Leung’s White Crane Dragon and Lion Dance ends the ‘Year of the Tiger’ parade with their dragon dance, which was the highlight of the event with the longest and largest dragon throughout the 1.3 mile-long parade. (Sabita Shrestha / Golden Gate Xpress) (Sabita Shrestha)
Leung’s White Crane Dragon and Lion Dance ends the ‘Year of the Tiger’ parade with their dragon dance, which was the highlight of the event with the longest and largest dragon throughout the 1.3 mile-long parade. (Sabita Shrestha / Golden Gate Xpress)

Sabita Shrestha

Chinese New Year parade returns to celebrate year of the tiger

Thousands gathered in Chinatown to partake in the first in-person cultural festivities since 2020

February 21, 2022


Thousands of people attended the Chinese New Year Parade with friends and families on Saturday in Chinatown. 

The Chinese New Year Festival and Parade, organized through the Chinese Chamber of Commerce, started on Jan. 29 and ends on March 6 to celebrate the Year of the Tiger. 

The Year of the Tiger symbolizes resilience and strength, and many hope that this will represent the end of struggles that AAPI communities faced during the pandemic with rising anti-Asian hate crimes and economic hardship.

One after another lion dancers, performances, sponsors and city officials such as Mayor London Breed and Supervisor Aaron Peskin, participated in the 1.3 mile-long parade. The parade marks the first time the parade has happened since 2020.

Albert Chang, a kite shop owner in Chinatown, said the parade attracts a lot of people from all over the Bay Area and is good for struggling businesses. He said the community street fair, an event held on the same day in the afternoon with more than 120 vendors, brought thousands of people back to Chinatown.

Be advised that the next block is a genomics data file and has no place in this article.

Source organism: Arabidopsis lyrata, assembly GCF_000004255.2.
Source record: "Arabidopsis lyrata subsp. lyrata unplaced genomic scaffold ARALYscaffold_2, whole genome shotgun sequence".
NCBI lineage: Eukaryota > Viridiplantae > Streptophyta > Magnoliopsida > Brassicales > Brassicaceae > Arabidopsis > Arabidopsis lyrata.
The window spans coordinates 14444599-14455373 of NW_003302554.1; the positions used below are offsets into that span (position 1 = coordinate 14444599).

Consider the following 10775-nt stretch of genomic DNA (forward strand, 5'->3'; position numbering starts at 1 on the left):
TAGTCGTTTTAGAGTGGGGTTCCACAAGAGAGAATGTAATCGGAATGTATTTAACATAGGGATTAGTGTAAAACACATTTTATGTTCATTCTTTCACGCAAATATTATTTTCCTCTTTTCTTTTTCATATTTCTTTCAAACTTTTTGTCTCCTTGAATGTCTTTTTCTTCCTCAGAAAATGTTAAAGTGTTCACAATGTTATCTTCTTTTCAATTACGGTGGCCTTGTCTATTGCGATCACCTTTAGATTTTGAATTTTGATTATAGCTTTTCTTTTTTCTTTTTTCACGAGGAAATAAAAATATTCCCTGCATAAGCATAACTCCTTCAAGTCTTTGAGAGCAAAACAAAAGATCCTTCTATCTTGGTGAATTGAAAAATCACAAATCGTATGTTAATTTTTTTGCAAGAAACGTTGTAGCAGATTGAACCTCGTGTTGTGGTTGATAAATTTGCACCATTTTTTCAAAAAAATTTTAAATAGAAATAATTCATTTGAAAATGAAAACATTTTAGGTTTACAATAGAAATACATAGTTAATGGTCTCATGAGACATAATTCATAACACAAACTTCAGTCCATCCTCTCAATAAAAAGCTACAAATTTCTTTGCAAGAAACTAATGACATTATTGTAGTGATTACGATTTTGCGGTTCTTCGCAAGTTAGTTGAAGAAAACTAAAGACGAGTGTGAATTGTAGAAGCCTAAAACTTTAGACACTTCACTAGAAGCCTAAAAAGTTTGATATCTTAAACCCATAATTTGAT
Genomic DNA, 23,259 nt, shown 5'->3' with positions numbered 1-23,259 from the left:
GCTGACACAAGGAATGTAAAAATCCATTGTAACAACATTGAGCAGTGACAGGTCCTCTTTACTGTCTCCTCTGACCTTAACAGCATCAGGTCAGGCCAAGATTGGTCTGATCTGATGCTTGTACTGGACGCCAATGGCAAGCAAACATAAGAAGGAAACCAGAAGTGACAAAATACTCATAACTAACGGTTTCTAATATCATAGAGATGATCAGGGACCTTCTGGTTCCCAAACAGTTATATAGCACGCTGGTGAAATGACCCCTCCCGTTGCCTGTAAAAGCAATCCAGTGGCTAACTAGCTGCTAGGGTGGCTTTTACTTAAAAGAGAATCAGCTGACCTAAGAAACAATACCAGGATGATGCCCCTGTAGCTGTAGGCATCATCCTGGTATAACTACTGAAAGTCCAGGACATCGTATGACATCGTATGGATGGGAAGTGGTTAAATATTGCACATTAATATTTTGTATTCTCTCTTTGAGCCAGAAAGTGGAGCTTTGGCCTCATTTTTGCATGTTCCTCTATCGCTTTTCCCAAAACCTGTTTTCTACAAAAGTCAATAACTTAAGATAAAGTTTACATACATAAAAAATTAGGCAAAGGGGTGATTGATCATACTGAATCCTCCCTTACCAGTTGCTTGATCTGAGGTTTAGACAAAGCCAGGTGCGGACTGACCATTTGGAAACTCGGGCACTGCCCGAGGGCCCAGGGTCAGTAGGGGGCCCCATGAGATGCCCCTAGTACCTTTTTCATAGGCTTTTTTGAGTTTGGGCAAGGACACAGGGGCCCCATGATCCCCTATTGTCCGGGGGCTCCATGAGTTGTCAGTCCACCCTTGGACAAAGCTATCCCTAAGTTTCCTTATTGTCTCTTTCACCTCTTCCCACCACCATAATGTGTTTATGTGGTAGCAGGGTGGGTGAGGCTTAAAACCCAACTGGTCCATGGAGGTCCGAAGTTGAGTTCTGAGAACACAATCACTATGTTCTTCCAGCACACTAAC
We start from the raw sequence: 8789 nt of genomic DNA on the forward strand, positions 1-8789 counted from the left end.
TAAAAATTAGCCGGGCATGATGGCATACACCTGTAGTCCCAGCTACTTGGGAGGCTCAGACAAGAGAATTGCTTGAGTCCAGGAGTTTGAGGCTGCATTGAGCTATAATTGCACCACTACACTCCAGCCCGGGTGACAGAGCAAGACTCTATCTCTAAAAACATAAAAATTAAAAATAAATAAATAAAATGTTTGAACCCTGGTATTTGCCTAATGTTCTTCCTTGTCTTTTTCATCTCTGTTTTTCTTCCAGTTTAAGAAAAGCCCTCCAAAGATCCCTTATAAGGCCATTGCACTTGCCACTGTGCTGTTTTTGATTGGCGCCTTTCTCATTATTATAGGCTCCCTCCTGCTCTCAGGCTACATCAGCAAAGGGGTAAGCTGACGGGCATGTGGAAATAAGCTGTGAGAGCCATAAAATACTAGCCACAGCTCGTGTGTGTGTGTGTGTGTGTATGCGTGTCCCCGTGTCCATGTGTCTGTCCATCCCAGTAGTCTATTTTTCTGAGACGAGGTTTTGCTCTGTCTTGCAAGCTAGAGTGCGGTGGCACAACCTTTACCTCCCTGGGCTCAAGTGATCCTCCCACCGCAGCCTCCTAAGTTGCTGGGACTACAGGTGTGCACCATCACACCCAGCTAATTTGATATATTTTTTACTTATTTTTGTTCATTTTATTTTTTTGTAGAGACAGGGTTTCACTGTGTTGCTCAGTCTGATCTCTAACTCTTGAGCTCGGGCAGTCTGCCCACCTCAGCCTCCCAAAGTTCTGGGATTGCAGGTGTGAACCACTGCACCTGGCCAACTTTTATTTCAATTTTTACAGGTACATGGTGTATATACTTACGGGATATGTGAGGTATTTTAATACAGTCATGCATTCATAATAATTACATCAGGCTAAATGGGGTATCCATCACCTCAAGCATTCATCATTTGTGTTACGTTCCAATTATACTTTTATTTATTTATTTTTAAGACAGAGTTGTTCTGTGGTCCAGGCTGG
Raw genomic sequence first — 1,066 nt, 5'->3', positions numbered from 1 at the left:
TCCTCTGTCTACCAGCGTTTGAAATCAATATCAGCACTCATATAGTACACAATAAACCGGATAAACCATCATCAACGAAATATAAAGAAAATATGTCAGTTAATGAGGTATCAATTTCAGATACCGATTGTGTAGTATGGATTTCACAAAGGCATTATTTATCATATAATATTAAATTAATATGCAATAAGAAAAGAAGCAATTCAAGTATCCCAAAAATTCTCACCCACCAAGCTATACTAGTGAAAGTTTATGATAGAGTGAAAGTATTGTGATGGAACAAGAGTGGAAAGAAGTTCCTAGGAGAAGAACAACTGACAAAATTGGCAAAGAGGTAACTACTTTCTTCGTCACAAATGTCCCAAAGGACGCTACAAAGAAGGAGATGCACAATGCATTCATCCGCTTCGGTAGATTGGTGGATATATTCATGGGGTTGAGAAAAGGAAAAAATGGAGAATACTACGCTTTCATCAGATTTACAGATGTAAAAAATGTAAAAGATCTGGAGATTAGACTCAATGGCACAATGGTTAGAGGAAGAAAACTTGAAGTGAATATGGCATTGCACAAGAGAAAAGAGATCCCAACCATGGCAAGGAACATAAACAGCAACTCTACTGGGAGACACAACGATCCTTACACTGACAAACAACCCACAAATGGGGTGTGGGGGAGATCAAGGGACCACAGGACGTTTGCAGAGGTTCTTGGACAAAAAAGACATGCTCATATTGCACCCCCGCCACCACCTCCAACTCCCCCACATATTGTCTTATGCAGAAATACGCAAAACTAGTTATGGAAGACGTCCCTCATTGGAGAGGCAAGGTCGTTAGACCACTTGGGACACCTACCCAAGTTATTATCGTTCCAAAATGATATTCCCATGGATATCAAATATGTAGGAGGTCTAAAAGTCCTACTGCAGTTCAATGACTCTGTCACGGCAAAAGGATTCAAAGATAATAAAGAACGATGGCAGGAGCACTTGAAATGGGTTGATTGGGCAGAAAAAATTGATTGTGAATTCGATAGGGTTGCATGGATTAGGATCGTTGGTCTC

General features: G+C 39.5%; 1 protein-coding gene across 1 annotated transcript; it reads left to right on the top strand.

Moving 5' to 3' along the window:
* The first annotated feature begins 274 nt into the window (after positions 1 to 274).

Chinese New Year is celebrated for over 15 days with family gatherings, exchanging gifts and red envelopes, eating meals together and watching the parade. 

Henry Hao attended the parade for the first time with his girlfriend and friends. He said he would come back again next year with his family.

The parade that started at Market and 2nd streets headed toward Union Square and ended at Kearny Street and Columbus Avenue in Chinatown, with the final performance of the 268-foot long golden dragon.

 

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Photo of Sabita Shrestha
Sabita Shrestha, Photo Editor

Sabita Shrestha is the Xpress visuals editor for Spring 2022. She is finishing her last semester at SF State with a major in Photojournalism and minor...

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Matthew Cardoza, Copy Editor

Hello everyone, My name is Matthew Cardoza, and I am majoring in journalism and minoring in political science. I am nearing graduation, and though my time...

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